ZIgbee items suddenly went offline, getting tired of this

I have several Sengled bulbs and a few Smartthings multipurpose and motion sensors to control said Sengled bulbs. Or at least I did, because yesterday many of them went offline for no discernible reason. Worse still, there’s no rhyme or reason: the rear closet light is “offline” but the front closet light, ~4 feet from it, happily works; the A/C adapters for my fans are both offline yet plugged in; a door motion sensor is offline but the multipurpose adapter, ~5 feet higher than it, happy works. Where applicable, the battery life is >80%.

Why does this happen? Why does resetting the battery or removing the item from the socket and reinserting magically fix everything? What can I do, apart from move to Home-Assistant, to prevent this unnecessary drama?

Sengled and st multi sensors both are ZigBee. I believe that some Sengled bulbs don’t act as ZigBee repeaters. Sounds to me like you need some ZigBee repeaters in your mesh.

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I’m sure that’s very frustrating. A lot of people report the same issues on the smartthings platform, as you can see from the forum, so I don’t think there’s one answer. It’s just a fairly fragile implementation. :disappointed_relieved:

( that’s not due to the third-party standards being used, either zwave or Zigbee: both have proven to be very reliable in other systems. Ring uses zwave for their security system; Philips uses Zigbee for hue lighting. Both easily achieve a maintenance free operating period (MFOP) of six months or more for most customers not using smartthings. )

So… There are some things you can do to help improve the situation when you are using smartthings, but it’s just a step-by-step, device by device check of multiple factors that might improve reliability somewhat. If you want to start going into those, we can, but the base issue is the platform. Smartthings is a very powerful, very versatile system with a nice app. But reliability is not a competitive advantage for it. :disappointed_relieved:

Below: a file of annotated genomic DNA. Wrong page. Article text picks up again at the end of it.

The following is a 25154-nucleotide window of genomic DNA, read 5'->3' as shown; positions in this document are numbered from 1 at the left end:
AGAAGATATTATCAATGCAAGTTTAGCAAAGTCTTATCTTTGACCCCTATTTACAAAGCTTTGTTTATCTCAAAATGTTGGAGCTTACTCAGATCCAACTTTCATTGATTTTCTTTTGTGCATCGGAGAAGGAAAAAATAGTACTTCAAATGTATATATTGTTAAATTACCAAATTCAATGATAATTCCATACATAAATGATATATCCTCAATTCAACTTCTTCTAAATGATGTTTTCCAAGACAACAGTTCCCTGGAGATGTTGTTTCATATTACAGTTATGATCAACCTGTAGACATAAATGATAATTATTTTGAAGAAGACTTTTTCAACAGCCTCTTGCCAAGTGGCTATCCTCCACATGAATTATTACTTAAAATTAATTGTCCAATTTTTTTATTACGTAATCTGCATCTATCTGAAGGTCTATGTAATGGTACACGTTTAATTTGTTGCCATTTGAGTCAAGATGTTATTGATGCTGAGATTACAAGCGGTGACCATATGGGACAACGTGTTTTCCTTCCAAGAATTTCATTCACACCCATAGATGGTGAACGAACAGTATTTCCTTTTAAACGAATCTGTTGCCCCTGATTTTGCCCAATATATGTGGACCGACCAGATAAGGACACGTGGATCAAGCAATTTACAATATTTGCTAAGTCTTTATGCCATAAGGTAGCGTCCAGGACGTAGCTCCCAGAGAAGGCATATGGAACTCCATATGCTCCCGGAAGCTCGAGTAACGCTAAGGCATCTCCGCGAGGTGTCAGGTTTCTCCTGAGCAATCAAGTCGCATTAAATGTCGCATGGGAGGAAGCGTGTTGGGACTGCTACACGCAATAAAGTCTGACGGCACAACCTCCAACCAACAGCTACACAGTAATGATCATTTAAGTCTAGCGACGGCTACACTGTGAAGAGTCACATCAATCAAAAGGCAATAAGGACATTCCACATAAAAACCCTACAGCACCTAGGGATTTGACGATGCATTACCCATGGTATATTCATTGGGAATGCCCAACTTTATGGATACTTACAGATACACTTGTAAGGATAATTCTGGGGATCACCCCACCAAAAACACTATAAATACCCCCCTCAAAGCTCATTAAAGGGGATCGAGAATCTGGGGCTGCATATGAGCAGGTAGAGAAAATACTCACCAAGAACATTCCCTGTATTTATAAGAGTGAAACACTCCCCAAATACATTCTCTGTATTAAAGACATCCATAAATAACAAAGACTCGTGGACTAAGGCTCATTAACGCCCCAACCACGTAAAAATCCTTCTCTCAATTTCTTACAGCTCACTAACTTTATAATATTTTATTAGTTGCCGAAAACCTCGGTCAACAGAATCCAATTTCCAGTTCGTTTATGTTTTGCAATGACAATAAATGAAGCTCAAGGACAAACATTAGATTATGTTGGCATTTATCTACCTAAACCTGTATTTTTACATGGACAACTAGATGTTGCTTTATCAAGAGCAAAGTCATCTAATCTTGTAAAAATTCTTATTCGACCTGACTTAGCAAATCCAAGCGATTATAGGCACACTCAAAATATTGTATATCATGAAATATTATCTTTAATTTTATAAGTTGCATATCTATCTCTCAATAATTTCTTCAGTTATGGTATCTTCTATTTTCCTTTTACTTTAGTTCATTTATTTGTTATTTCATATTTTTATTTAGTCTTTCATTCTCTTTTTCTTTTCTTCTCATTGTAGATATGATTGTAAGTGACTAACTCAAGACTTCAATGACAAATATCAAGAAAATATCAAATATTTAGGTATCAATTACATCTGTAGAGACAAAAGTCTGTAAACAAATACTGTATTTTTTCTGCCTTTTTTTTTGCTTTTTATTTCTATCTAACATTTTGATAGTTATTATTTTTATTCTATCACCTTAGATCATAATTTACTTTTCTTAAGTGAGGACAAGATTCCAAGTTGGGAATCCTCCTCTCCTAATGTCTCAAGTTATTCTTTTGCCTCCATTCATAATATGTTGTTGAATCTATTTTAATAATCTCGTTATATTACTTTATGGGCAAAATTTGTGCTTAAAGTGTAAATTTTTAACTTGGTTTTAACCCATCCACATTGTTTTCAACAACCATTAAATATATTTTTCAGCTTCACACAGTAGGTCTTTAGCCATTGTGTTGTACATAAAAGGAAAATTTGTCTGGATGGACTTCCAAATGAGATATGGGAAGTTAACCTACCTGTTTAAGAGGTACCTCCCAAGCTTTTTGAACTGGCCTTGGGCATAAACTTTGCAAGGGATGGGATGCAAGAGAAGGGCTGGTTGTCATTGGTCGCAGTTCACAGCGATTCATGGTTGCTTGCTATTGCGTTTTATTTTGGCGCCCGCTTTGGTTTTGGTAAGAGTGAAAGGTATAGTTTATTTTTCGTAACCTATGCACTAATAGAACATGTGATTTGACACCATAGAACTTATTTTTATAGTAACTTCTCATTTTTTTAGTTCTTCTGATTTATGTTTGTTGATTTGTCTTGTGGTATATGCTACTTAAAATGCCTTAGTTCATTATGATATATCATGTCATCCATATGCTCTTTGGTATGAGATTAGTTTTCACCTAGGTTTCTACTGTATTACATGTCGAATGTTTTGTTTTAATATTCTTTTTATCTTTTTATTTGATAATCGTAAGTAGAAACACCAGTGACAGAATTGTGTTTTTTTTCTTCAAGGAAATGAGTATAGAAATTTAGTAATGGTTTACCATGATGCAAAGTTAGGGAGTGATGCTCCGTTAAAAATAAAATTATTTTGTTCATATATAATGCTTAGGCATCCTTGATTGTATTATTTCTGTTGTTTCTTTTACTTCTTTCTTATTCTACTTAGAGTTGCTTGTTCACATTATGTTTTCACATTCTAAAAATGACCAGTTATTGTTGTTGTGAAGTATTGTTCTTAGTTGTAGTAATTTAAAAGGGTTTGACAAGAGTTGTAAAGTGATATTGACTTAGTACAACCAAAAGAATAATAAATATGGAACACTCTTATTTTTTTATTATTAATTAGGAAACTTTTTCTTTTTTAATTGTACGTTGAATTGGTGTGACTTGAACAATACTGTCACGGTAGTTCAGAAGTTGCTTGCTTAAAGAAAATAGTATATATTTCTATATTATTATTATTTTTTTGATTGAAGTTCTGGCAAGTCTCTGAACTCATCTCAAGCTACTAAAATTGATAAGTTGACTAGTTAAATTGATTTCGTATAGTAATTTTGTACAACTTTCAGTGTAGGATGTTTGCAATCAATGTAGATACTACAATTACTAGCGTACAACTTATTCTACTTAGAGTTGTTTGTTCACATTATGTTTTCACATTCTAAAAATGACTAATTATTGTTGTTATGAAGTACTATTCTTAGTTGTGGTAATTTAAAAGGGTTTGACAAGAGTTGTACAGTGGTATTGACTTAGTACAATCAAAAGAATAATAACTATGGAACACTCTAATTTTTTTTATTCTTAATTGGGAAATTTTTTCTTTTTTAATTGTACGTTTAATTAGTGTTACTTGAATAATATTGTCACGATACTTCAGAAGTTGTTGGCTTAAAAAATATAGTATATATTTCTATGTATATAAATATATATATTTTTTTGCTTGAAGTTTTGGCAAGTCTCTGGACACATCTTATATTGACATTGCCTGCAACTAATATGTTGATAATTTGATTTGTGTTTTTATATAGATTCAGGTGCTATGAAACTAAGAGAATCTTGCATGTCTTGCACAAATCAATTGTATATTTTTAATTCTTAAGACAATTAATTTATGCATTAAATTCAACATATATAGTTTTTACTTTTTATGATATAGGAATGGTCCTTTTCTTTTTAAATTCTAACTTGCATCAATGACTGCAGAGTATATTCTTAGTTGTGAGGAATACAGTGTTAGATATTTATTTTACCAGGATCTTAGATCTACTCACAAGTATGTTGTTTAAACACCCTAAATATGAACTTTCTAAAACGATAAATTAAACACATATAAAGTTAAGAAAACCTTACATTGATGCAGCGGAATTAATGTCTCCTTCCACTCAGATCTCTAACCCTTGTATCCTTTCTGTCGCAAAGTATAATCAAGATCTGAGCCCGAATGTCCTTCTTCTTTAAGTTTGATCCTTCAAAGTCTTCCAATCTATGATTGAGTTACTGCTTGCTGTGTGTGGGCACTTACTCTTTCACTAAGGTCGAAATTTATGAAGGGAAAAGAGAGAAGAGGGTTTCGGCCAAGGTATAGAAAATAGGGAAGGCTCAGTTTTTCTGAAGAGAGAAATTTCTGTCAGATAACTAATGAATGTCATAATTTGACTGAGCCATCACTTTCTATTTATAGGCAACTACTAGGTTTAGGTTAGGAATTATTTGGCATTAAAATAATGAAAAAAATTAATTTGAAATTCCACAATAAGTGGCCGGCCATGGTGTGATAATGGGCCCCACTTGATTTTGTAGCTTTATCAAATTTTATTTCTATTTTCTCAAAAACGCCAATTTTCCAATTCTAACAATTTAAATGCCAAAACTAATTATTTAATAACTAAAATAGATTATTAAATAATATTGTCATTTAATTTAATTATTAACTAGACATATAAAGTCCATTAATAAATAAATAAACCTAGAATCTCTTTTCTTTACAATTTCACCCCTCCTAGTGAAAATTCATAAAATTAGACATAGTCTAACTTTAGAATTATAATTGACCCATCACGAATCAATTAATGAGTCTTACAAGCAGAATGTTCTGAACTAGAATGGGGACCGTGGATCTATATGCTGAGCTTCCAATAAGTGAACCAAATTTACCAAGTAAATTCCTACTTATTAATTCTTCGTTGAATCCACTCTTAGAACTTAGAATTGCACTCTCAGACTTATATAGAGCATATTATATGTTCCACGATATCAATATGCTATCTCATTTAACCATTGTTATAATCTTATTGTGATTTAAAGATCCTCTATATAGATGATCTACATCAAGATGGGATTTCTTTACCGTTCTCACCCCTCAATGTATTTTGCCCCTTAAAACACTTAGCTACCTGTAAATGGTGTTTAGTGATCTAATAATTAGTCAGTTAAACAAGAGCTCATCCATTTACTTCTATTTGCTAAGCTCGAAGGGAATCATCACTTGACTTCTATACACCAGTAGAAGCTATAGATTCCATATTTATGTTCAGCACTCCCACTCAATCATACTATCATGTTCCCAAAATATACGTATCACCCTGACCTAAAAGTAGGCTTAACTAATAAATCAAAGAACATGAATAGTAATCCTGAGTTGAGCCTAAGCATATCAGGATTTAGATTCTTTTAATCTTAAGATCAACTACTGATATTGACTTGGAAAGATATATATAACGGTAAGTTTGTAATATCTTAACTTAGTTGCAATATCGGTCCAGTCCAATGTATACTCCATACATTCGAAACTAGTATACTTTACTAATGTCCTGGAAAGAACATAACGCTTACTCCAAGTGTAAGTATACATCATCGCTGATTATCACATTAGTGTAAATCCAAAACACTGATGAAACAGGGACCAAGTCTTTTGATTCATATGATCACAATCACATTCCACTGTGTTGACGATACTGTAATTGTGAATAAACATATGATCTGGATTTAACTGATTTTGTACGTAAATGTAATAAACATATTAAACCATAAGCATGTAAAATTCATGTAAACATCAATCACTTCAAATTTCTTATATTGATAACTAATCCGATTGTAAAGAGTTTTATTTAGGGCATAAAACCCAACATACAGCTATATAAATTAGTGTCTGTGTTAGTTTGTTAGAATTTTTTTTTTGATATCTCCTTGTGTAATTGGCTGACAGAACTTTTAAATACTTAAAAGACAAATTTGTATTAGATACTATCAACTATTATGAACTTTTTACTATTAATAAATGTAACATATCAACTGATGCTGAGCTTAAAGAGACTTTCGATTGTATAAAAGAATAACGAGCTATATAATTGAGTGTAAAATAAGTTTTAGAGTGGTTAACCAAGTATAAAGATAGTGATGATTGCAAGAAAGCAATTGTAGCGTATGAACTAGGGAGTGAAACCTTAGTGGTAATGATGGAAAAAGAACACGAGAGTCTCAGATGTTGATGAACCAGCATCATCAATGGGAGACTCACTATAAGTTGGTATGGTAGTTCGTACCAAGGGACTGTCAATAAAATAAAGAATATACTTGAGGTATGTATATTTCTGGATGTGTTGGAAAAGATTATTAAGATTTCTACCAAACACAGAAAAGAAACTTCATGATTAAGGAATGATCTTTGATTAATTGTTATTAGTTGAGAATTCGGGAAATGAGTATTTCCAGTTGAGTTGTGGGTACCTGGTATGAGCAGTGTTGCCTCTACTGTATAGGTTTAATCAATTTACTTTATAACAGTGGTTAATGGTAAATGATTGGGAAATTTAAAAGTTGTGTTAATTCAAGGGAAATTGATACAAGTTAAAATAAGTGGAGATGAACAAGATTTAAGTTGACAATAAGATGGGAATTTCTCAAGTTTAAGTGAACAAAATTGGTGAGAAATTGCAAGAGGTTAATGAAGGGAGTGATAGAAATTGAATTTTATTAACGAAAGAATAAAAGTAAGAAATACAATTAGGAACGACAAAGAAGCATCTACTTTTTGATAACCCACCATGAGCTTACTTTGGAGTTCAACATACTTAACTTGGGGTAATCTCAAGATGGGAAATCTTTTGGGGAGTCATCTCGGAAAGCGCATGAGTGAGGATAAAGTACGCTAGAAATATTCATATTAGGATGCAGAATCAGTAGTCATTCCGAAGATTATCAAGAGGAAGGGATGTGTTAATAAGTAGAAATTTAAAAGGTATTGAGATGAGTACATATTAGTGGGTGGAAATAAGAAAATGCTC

OK, the first thing is to know which protocols you are using for each device, since smartthings is a multi protocol platform.

Your topic title said “zwave“ but the Sengled devices are all Zigbee or WiFi. Since zwave repeats only for Z wave and zigbee repeat only for zigbee, the protocol does make a difference in terms of “strengthening the mesh,“ improving the quality of the local networks you have to pass messages around.

So if you want to start digging into various individual issues, we’d need to know the answers to the following questions in order to help:

  1. what country are you in?

  2. what’s the model number of your smartthings hub? (It should be on a label on the bottom of the unit)

  3. what’s the specific brand and model number of a device that is giving you trouble?

Once we have that information, we can start suggesting individual troubleshooting steps for that device. But they might be different for a different device, it all comes back to the first rule of home automation: “the model number matters.“

I know this seems like a lot of work that shouldn’t be necessary, and I understand completely if you don’t want to do any of it. I’m just another customer, and I myself changed all of my critical use cases over to a different platform (in my case, Apple’s HomeKit) A few years ago because I realized reliability was at the top of my own priorities for Home Automation. (I use a wheelchair and have limited use of my hands, so I really need a long MFOP, at least six months and preferably a year.) But smartthings does have some advanced features that I find useful for some convenience use cases, so I still run it in addition to my primary system.

So just let us know what you’d like to do next. I know it’s really frustrating. :rage:

My bad, they’re Zigbees.